THE cat is finally out of the bag. The much awaited draft constitution for Kenya was finally unveiled this week by Kenyaâ€™s top coalition leadership at a colourful ceremony in Nairobi, the capital city. Except for President Kibaki who was away in Addis A
By Jerry Okungu
THE cat is finally out of the bag. The much awaited draft constitution for Kenya was finally unveiled this week by Kenyaâ€™s top coalition leadership at a colourful ceremony in Nairobi, the capital city. Except for President Kibaki who was away in Addis Ababa for an AU Climate Summit, Kenyaâ€™s Prime Minister, Vice President and top cabinet ministers were all there to witness history unfolding.
However, much as there was song and dance to usher in the new draft, the bitter memories of the acrimonious 2005 referendum on a new constitution were not lost on Kenyans. At that time, the Narc government was so polarised between the Banana and Orange factions that when finally the referendum votes were counted, the country was never the same again.
Two years later, the two factions fought a bitter war following the disputed elections that saw 1,500 lives lost and thousands displaced from their homes. However, a quick glance at the draft constitution indicates that if it is lucky this time round to be adopted, the impact will be enormous on the lives of Kenyans and East Africans in general.
First, Kenyans will for the first time be allowed to enjoy dual citizenship. This means that I can be a Kenyan and a Ugandan or Rwandese at the same time. However, since five states in East Africa are already on the road to political federation, this dual citizenship will most likely apply to citizens of nations outside our orbit.
Beneficiaries will most likely be Kenyans who migrated to foreign lands for one reason or another. Another group that is likely to benefit if this clause in our new document is retained are those foreigners that have either married a Kenyan citizen or have continuously lived on our borders for seven years and above. It means that those Somalis, Ethiopians, Rwandese, Congolese, Burundians and Sudanese who have in the past lived in exile in Kenya, got married and brought up their families on our borders will find it easier to become Kenya citizens.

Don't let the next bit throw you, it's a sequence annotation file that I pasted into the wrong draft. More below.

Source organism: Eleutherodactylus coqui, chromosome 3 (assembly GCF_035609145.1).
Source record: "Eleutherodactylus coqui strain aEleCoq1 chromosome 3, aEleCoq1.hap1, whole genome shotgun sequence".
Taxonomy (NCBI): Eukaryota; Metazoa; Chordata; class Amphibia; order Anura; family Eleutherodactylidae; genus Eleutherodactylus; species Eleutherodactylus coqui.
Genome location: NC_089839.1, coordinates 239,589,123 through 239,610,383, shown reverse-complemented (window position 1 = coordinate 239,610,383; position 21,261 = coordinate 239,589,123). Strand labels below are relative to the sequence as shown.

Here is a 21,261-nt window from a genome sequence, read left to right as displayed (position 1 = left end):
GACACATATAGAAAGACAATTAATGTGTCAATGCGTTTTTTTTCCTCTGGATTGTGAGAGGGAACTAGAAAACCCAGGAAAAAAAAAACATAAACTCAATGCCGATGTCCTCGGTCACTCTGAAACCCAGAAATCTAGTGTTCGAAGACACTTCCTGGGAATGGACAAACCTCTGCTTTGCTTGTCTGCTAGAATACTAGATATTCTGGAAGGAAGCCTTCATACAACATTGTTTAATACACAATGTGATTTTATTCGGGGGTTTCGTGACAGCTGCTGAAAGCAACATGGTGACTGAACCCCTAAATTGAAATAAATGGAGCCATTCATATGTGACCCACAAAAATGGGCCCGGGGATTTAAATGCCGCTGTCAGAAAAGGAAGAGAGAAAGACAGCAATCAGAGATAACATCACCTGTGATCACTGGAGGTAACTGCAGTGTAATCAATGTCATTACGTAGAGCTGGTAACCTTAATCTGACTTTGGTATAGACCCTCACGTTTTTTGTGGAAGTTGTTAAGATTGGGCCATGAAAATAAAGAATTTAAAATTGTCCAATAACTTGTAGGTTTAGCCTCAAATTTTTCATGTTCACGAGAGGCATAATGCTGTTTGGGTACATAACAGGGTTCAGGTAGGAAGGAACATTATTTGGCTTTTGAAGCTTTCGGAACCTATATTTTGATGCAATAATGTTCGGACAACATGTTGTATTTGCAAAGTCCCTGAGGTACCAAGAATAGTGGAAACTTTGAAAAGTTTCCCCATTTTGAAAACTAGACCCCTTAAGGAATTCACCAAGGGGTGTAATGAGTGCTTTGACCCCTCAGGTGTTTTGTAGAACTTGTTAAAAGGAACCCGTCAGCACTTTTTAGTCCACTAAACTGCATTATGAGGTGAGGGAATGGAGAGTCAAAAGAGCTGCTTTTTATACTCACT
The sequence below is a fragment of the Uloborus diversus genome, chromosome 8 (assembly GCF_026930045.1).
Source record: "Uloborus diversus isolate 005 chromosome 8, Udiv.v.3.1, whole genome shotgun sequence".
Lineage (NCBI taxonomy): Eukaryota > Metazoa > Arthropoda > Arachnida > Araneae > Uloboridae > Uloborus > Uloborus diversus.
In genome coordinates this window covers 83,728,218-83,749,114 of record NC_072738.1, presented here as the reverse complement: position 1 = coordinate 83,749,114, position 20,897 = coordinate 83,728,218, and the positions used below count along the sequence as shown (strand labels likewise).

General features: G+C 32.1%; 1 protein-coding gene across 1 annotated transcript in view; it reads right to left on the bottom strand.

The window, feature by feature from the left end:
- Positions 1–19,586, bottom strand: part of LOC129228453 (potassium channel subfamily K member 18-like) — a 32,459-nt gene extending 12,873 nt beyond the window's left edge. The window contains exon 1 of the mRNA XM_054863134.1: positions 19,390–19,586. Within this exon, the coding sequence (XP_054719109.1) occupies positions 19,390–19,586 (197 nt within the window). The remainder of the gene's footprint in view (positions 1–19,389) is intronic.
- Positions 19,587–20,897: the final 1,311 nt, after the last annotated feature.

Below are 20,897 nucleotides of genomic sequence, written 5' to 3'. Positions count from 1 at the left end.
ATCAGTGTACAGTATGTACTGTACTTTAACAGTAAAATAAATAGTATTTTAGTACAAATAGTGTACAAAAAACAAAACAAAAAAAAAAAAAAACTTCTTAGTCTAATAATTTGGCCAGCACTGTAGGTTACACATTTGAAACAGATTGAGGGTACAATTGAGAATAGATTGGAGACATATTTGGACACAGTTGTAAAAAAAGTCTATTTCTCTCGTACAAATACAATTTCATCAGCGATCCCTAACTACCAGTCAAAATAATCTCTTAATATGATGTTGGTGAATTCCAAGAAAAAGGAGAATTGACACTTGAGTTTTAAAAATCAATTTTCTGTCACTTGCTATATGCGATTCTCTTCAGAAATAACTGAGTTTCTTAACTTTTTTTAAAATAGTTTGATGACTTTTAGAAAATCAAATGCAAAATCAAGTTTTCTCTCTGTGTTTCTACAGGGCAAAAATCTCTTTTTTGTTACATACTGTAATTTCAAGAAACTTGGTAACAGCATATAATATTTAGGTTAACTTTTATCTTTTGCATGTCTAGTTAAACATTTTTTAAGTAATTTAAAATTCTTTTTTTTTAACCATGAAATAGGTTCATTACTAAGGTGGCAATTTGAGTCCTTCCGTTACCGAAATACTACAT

In a nutshell, Kenya, with all its little problems will become the Switzerland of Africa. The other area where the new constitution is likely to impact on the EAC is the proposed structure of government. As it is, Kenya, like the rest of other member states has only one level of government and a unitary state. However, if the new document passes into law, Kenya will adopt the American and British system of government by having two chambers of Parliament.
In the UK, they have the House of Commons and the House of Lords whereas in the USA, they have the House of Representatives and the Senate. In both countries, both Houses check on each other in terms of passing laws. It will mean legislative procedures will be longer in Kenya than in other member states.
If the draft becomes law, Kenya will largely be a federal state fashioned after the United States model with a federal government, a regional government and a county government.
Each of the three layers will have powers to pass its own laws within its jurisdictions except that such laws will be subordinate to federal laws and the constitution. This means that when East Africans finally attain a federal government, Kenya will be a federation within a federation.
In this scenario, chances of having a federal president, a state president (like Zanzibar and South Sudan) and regional governors are very high in 2017 when we expect to have the Federal Republic of East Africa.
One positive area where Kenya is finally emulating Uganda and Rwanda is in the formation of the cabinet but it goes a step to remove the powers of cabinet appointments from the president. If passed, Kenya will for the second time have an executive prime minister in 47 years.
The first Prime Minister, Jomo Kenyatta, just like Milton Obote and Julius Nyerere, was an executive prime minister reporting to Parliament. It will mean that whoever will become the prime minister will nominate a cabinet, take the list to parliament for debate, have the names ratified and taken to the president for formal appointment. The same prime minister, unlike at present, will chair the cabinet.
However, unlike in the rest of East Africa where the president is executive and all-powerful, Kenyaâ€™s president will only be partially powerful. He will still be commander-in-chief of the Armed Forces, chair Security Council and retain the foreign ministry and international relations. He will be the symbol of national unity and will not be a Member of Parliament with a constituency just like an American president.
With these changes bound to impact drastically on Kenyaâ€™s political landscape, one wonders how other East African member states will adjust to our new system.
How will the EAC adjust to Kenyaâ€™s new political system?